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RE: Viruses, Hoaxes and more - a personal request

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This morning at the office, while I was reading the mails from this e-mail
address, I got a surprise when I received a mail from "Allan Yango" with the
Subject " No subject". Although a bit surprised, I suspected it was from my
e-mail at home (engreay(--nospam--at) I don't feel typing the whole story
but I guess I owe the whole community of engineers in this List server an
apology. It's for the simple fact that the mail bears my name. Anyway, I
would just add more security at home and sorry for the trouble.

It won't happen again from my e-mail. Thanks in advance for accepting my
sincerest apology. 

Allan Yango
Toyota Motor Philippines

> ----------
> From: 	Seaintonln(--nospam--at)[SMTP:Seaintonln(--nospam--at)]
> Reply To: 	seaint(--nospam--at)
> Sent: 	Tuesday, September 21, 1999 7:10 AM
> To: 	seaint(--nospam--at)
> Subject: 	Viruses, Hoaxes and more - a personal request
> Some of us are receiving chain letters and such from well intending 
> individuals on the list that believe there is validity in passing the 
> information along. Recently, I received a chain letter that asked me to 
> distribute the letter to all the people I know. For every three people 
> tracked I would receive something like $5.00 from Microsoft or some such 
> company. 
> I deleted the post immediately and only thought that I would write to the 
> list as I read a response from Ron Fong who identified it as a Hoax. Ron
> is 
> correct - but even more important, it is a benign form of a virus intended
> to 
> attack and slowdown the Internet network by flooding it with posts that
> grow 
> at an exponential rates.
> These types of viruses leave no damage on your machines, but are a nusance
> and an annoyance. I receive most warnings from well intended individuals
> (my 
> mother and brother have already notified me about two possible doomsday 
> viruses) who don't have the experience to know that a Hoax exists or that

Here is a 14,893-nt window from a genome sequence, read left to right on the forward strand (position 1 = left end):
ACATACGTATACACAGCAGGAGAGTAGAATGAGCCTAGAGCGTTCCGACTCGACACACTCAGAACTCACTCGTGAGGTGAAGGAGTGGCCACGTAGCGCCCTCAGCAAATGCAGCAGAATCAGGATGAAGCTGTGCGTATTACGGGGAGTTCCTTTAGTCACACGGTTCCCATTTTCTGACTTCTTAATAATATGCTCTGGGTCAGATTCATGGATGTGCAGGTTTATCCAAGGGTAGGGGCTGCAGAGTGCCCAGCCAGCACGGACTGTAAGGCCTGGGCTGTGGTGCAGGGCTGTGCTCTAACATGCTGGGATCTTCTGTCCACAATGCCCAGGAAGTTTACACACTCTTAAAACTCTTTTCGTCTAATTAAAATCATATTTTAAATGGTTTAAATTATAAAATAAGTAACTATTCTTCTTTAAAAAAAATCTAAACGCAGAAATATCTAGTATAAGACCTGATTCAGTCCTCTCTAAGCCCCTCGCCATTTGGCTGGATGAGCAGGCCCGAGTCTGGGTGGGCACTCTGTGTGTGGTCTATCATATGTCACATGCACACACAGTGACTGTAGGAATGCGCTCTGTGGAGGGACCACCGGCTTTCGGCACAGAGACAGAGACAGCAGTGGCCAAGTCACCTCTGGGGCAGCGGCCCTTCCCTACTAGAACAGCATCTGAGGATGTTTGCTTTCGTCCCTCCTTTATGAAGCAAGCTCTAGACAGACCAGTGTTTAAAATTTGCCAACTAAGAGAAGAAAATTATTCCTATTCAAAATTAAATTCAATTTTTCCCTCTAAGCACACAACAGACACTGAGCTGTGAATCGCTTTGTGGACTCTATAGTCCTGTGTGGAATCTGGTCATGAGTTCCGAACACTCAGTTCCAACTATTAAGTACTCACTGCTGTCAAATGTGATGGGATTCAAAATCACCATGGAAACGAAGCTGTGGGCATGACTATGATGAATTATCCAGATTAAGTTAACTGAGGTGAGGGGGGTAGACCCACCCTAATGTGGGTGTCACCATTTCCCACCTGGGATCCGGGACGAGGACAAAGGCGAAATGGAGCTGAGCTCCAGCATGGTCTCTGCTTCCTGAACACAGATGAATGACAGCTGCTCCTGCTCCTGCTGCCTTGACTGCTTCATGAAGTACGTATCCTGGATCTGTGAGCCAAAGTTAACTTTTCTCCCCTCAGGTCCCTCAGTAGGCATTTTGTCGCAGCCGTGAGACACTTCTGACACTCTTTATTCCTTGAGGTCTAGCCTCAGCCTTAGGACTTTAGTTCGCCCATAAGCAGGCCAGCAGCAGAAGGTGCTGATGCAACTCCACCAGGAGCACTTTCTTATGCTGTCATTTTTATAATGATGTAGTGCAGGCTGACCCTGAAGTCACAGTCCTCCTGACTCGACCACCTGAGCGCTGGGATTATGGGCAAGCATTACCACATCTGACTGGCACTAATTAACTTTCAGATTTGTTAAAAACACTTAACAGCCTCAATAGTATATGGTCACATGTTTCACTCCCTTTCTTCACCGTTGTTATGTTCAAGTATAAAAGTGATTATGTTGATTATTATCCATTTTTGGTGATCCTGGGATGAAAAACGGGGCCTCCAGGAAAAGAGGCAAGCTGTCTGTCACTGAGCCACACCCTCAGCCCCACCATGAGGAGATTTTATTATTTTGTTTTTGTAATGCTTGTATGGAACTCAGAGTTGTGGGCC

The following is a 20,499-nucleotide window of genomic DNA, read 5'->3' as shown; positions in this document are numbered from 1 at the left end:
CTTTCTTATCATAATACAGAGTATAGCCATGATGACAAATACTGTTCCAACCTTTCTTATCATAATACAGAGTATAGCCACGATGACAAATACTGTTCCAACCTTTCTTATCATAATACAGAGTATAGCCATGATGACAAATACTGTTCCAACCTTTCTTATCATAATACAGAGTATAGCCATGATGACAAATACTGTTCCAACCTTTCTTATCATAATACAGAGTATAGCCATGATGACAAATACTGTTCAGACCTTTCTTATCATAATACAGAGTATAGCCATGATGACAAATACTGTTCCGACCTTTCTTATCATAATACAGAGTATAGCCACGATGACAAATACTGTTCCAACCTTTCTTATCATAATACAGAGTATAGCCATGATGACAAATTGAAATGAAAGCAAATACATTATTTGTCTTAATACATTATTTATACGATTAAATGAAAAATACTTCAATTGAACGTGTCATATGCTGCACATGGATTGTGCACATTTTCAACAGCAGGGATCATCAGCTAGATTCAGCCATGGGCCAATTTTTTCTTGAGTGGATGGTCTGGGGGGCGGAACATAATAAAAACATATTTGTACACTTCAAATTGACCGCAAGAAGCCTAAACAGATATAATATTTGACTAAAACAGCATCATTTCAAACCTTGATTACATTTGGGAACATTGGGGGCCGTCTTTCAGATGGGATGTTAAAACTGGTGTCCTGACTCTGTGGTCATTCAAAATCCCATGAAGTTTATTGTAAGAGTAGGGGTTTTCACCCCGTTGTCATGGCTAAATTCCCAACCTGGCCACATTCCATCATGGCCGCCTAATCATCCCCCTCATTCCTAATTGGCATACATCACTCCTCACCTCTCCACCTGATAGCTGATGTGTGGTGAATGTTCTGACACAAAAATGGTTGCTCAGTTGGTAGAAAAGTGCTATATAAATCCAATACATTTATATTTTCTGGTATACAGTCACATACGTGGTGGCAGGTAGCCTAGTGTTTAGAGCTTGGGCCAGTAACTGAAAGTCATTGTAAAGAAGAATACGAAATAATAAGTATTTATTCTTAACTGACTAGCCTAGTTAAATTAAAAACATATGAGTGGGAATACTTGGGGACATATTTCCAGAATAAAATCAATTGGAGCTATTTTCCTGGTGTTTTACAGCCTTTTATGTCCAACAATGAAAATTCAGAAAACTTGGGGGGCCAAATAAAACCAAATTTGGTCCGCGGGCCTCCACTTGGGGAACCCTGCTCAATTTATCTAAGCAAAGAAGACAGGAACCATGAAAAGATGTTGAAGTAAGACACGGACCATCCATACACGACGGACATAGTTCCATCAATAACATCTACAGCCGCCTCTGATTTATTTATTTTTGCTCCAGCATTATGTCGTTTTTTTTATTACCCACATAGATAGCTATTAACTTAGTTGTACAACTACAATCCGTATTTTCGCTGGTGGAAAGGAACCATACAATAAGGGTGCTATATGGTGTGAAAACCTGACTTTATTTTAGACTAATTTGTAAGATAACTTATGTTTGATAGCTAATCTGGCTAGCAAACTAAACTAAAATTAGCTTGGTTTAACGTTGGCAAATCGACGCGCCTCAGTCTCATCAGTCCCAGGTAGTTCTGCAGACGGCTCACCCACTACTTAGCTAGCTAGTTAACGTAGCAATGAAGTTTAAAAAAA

> they, the well intended are being used to perpetuate the deed.  
> The majority of these hoaxes serve a limited number of purposes - to clog
> the 
> flow of information and slow down the network or to try and separate and 
> individual from his or her money (pyramid schemes).
> Ron provided a number of good sources in his post for those interested to 
> obtain more information on Virus Hoaxes, These include:
> <A 
> HREF="";>http://www.eur
> ope.
> <A 
> HREF="";>http
> ://w
> The second of which deals with this particular hoax.
> I urge all of you to take a few moments when you receive potentially 
> unnerving information about computer devastations, worms and viruses or
> about 
> a company's noble desire to seek information and pay everyone in the world
> a 
> nominal fee for their help. Consider who gains the most from the post and 
> rationalize the possibilities of warnings warnings. Only in rare cases
> does a 
> virus that can cause harm on a large scale get through the system. In most
> cases, the media is publicizing them as soon as they are discovered and 
> warnings appear on national news and in local papers.  
> There are very few instances where you can be tricked into accepting a
> virus 
> into your machine. Some of us who are very active online may be more 
> suseptable. The viruses that my machines have contracted were the result
> of 
> file downloads from unreliable sources. With this said, I have had only
> once 
> in almost twenty years  received a virus that I did not immediatly erase 
> before it was allowed to do damage. In most cases I eluded the virus
> before 
> my Virus protection software could identify it by simply using common
> sense. 
> I do own virus protection software and I do use programs that check my 
> downloads. However, the greatest protection comes from simply not opening
> up 
> a file from an unknown source without first scanning the files with virus 
> protection software. If you don't have virus protect, delete any suspect
> file 
> immediately. If you were wrong and you deleted an important file, you can 
> retrieve it from your Recycle Bin or simply ask the sender to resubmit it
> - 
> warning the individual not to send unsolicited files. 
> Please remember that some viruses are intended only to harm the Internet 
> Network by clogging or slowing it down. This is annoying to those of us
> who 
> rely upon the Internet to transfer work documents and other information. I
> urge you all to take a few breaths and rationalize chain letters as you 
> receive them. The Internet has been around long enough and there are few,
> if 
> any, original scams left to play. Most strike the neophytes and get played
> over and over again - perpetrated by the well intended.
> Respectfully,
> Dennis S. Wish PE